A destination in both the summer and winter, Jackson, Wyoming, is a city growing in its attraction and its aviation activity. With lots of high terrain around, an approach into this airport requires a pilot to closely follow altitude restrictions, especially if a missed approach becomes necessary.
A. Turns From IAFS to Intercept
With official initial approach fixes (IAFs) at the DNW VOR and the MOSSS points, a pilot might choose to transition from these along feeder routes to the ZIBIV intermediate fix (IF) onto the approach. From here, there will be more turns after reaching ZOSUV and WOMRU to establish onto the final approach path of 187 degrees for the ILS or LOC. Be ready to make turns whether flying the approach by hand or making sure your autopilot properly transitions along the procedure.
B. DME from the LOC
DME notations along the descent on this approach are listed as from the source IJAC; this is the localizer. With a VOR that is closely situated to the runway, selecting the wrong source would get a pilot close, but not give them the correct distance when identifying waypoints along the localizer path.
C. Climb Rate in FPNM, Not FPM
Going missed requires a pilot to fly a path, but in this case it has vertical climb requirements. There are two notes here that depend on if the pilot is flying the ILS or just the LOC approach. They require that a pilot can maintain at least a 241 or 248 feet per nautical mile climb gradient to designated altitudes (9,600 and 9,800 feet, respectively) if a missed approach is needed. This climb gradient is not a “feet per minute” climb that we see on the VSI, but “feet per nautical mile,” which requires you to get into the performance charts for the aircraft to determine if you can meet or exceed this requirement at the local density altitude.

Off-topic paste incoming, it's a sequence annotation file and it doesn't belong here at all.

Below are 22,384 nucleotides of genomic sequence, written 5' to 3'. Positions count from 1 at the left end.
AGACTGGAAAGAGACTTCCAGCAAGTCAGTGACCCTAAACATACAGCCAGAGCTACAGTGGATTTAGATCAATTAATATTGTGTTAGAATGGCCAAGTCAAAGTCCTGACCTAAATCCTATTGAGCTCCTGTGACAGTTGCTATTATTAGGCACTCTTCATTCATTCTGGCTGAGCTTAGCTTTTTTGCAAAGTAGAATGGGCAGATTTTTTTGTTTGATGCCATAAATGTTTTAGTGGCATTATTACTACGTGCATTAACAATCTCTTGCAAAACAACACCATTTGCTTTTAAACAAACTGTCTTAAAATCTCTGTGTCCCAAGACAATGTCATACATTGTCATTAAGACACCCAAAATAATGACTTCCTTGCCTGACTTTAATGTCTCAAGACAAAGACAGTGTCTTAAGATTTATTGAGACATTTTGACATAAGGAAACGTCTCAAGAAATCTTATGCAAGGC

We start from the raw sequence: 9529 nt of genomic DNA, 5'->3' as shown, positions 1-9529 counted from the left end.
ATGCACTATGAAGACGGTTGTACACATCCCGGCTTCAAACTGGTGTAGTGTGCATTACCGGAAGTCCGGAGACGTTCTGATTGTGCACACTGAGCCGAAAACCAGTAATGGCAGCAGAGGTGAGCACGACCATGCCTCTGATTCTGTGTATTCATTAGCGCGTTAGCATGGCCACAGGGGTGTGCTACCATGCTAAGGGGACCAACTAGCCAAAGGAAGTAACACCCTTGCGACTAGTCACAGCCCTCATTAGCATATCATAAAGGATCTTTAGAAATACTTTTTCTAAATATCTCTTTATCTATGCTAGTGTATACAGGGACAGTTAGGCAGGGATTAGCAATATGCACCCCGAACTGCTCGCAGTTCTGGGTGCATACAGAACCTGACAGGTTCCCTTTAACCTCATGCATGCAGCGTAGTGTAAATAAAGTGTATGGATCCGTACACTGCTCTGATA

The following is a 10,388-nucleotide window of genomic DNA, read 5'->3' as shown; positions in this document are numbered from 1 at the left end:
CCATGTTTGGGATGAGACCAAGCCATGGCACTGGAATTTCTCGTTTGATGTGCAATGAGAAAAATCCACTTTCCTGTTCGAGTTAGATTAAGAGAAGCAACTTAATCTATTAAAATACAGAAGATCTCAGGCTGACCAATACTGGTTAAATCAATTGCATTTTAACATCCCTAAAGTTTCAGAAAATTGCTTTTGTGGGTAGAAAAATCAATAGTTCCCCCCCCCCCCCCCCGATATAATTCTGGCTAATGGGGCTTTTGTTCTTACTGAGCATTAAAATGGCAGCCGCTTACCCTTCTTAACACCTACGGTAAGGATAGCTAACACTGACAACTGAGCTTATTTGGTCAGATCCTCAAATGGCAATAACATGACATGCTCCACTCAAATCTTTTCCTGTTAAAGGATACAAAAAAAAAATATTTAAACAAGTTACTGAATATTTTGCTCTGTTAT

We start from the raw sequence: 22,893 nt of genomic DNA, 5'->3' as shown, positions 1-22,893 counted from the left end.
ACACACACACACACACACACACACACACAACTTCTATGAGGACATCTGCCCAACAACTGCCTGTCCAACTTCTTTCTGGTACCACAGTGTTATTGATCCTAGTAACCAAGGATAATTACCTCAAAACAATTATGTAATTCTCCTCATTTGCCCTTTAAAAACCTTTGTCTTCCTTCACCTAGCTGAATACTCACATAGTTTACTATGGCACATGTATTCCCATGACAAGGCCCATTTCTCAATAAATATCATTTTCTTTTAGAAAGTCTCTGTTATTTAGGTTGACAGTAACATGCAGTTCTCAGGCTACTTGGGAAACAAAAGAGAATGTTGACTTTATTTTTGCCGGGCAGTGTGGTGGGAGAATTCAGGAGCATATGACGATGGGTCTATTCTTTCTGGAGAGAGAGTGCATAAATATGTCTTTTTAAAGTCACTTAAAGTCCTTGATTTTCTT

D. VOR for the Missed
Going missed on this approach has a pilot transition their navigation source from the inbound using the LOC to using the VOR 192 degree radial to the KICNE waypoint. Be ready to switch that nav source and turn from the 187 degree inbound to a 192 outbound course from the VOR if needed.
E. Check Those MSAS
Many airports will have minimum safe altitudes around them a couple of thousand feet above the airport elevation. These altitudes will typically give 1,000 feet of obstacle clearance within a 25 nm radius of the point depicted. These are to be used in the event of an emergency where a pilot needs to get clear of terrain if off of a published segment of the approach. On this chart, altitudes of 14,900 feet to the northwest and 12,700 to the south and east would be needed to get to a clear altitude. For an aircraft not turbocharged or turbine powered, these might be unreachable altitudes.
F. Terrain All Around
An approach with a lowest decision altitude of 6,651 feet, there is no doubt that the pilot is going to find themselves well below terrain in the surrounding area. Numerous pinnacles above 10,000 feet msl—and a famous one to the northwest at 13,770 feet msl—might give a pilot pause when thinking about doing this approach in all but the best of conditions. The proximity of high terrain and its significantly higher levels than the approach in the valley makes it critical that a pilot not stray off course. A conservative one might choose to significantly increase their personal minimums at such an airport.
This article was originally published in the February 2023 Issue 934 of FLYING.